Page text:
Jaaron Simmons: How Does He Fit?
Simmons gets a lot of tough buckets at the basket.
Michigan added a significant piece to the roster late last night in Ohio grad transfer Jaaron Simmons, who's in line to be the starting point guard provided he doesn't jump to the NBA. While that seems unlikely given his draft stock—he's unranked on DraftExpress and listed as "likely undrafted" on NBADraftNet's rundown of potential early entrants—Simmons told MLive's Brendan Quinn he's discussing that possibility with John Beilein:
In a phone interview with MLive on Tuesday, Simmons said he is indeed transferring to Michigan and has accepted the program's lone available scholarship. However, having previously declared for the NBA Draft, he does not yet know if he will withdraw [and] spend next season in college basketball.
"I haven't decided yet," Jaaron Simmons said (pronounced "Juh-Ron"). "Me and coach (John) have been talking about that, but I haven't decided."
Simmons said he'll continue to talk to his family and Beilein about the choice to stay in the draft or withdraw and "come up with the decision that's best for me."
Simmons said whether he receives an invitation to the Draft Combine or not will not weigh in that decision. He said he does not have a timeline for his final decision, but does not plan on waiting until the NCAA's May 24 withdraw deadline.
Beilein can't comment on Simmons until he's officially added to the roster, but I can't imagine he'd accept a commitment for the last open 2017-18 scholarship without a pretty good idea that Simmons would withdraw from the draft. Unless his projection changes dramatically, it's hard to imagine Simmons would want to stay in the draft anyway.
Brian covered the basics on Simmons when news of his commitment broke last night. He's first and foremost a pick-and-roll creator, and he took on a huge usage load at Ohio, where his efficiency was hurt by having to create the vast majority of his shots. After the jump, I'll explore how he fits into the projected lineup for 2017-18.
[Hit THE JUMP]
NBA? Not open yet. [Marc-Gregor Campredon]
Sam is back.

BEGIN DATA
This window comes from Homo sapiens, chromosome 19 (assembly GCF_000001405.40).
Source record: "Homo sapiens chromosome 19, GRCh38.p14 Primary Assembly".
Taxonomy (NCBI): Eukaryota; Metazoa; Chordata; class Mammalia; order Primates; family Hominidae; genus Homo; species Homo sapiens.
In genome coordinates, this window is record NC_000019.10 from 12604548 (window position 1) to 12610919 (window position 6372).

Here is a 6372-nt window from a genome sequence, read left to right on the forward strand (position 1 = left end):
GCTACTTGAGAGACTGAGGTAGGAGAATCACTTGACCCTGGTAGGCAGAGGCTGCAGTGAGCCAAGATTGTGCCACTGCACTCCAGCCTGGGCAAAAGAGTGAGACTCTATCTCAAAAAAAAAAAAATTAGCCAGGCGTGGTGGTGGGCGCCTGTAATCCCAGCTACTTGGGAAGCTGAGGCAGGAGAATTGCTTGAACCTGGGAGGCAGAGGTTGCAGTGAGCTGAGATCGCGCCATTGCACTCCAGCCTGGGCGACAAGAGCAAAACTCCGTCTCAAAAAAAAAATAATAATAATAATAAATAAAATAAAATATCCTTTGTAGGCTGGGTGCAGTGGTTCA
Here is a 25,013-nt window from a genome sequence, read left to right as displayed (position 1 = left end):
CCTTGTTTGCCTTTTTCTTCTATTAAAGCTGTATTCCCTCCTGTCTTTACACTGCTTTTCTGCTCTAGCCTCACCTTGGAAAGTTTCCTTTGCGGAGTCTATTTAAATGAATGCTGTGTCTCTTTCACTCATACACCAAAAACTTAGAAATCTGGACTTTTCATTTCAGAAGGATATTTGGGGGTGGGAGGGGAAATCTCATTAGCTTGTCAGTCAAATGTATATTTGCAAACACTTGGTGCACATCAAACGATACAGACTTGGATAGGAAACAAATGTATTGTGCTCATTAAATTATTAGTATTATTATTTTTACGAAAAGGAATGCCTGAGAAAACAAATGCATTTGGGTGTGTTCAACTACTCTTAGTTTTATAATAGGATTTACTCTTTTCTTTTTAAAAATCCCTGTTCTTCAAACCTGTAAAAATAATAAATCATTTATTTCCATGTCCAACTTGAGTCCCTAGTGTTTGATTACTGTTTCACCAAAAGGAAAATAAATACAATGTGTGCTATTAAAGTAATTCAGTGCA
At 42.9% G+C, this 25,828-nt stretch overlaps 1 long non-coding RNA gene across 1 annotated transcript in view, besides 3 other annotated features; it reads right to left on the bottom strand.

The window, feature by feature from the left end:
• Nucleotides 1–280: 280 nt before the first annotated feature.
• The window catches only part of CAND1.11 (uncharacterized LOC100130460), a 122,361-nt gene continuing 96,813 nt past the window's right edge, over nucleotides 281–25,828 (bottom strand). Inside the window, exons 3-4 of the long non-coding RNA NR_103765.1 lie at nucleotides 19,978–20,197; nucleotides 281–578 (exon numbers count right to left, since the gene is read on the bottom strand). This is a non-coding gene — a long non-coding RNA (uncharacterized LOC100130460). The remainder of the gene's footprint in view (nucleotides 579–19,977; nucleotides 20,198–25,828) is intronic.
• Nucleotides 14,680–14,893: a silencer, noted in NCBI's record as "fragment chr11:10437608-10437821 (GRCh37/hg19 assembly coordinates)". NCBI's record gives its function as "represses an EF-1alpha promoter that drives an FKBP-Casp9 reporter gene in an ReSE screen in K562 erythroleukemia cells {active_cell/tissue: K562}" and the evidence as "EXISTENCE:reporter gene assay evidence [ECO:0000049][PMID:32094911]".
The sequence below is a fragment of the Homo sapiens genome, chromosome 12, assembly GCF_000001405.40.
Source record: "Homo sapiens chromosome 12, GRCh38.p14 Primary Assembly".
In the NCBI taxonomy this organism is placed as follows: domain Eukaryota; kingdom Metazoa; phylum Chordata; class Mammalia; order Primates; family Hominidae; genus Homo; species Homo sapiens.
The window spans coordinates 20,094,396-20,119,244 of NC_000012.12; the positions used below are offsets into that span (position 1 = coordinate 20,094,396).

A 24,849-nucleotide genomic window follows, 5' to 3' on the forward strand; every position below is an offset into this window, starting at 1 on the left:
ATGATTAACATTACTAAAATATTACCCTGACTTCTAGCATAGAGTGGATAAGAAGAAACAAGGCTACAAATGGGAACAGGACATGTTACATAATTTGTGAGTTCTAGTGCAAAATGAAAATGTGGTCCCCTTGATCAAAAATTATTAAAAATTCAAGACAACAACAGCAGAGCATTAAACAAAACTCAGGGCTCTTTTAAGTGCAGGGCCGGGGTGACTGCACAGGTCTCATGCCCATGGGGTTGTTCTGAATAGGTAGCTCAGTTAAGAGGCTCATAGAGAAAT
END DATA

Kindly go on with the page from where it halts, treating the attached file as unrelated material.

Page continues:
- Tournament wrap: Wish we had another shot at Oregon.
- What if Mo Bamba came? He won’t but assume he does. But he won’t. But if you want to be a stretch four in the NBA? Sam has a gut feeling about something here.
- Dropping Donnal: Michigan is confident Austin Davis and Jon Teske would be ahead of him next year.
- Moe and Wilson to the NBA? Probably not because of depth—discussion of other players (e.g. Swanigan) who might come back because of it.
- What to expect from Xavier Simpson next year: Brian compares him to the last Michigan guard you might expect. Also Eli Brooks.
- The Dienhart vapid #content generator has expanded to basketball. Here’s some takes on the Big Ten next year that take more into account than whether you can read names off a roster.
You can catch the entire episode on Michigan Insider's podcast stream on Audioboom.
THE USUAL LINKS
It's their team now. [Marc-Gregor Campredon]
I'm not ready yet. A memorable season and the collegiate careers of Derrick Walton and Zak Irvin are over; the postmortem will come when I've had a little more time to collect my scattered thoughts. In the interim, a six-part mailbag question about next season has sat in my mailbox for the last few weeks, and while I'm not quite prepared to look back, I'm ready to look ahead.
I'll get this caveat out of the way now: Moe Wagner and DJ Wilson haven't made decisions about their potential NBA futures. This post makes the not-entirely-safe assumption both will be back. DraftExpress' latest 2017 mock doesn't feature either player; in fact, only Wilson makes their 2018 projection. In Chad Ford's latest update, Wagner is a "stock down" after Oregon while Wilson held steady as a late first/early second projection who "most [scouts] think needs another year of school." There's a decent chance both stay. If not, there will be plenty in this space on the ramifications for 2017-18.
Now that we've addressed the elephant, here are one reader's most pressing questions heading into next season and my attempts to answer them.
Can X make the leap? [Bryan Fuller]
Will we have the necessary performance from a Lead Guard to succeed?
We can gush all we want about the big guys and the allure of Charles Mathews, but Michigan's offense has only reached its potential when there was a lead guard at the controls -- Burke, Stauskas, Morris (to a lesser extent), and the 2017 version of Walton. Can Michigan reach that potential with Simpson/MAAR having the ball in their hands most of the time?
Xavier Simpson came along at the perfect time. He got a year to learn from Derrick Walton, get his feet wet, and process the intricacies of John Beilein's offense. As a drive-first, shoot-second player, he'll step into the ideal lineup to fit his skill set. Simpson's iffy outside shot would normally put a ceiling on the offense; the Darius Morris squads topped out at 38th in offensive efficiency on KenPom. Those teams couldn't play five-out, however. With Wagner and Wilson, this team can and will.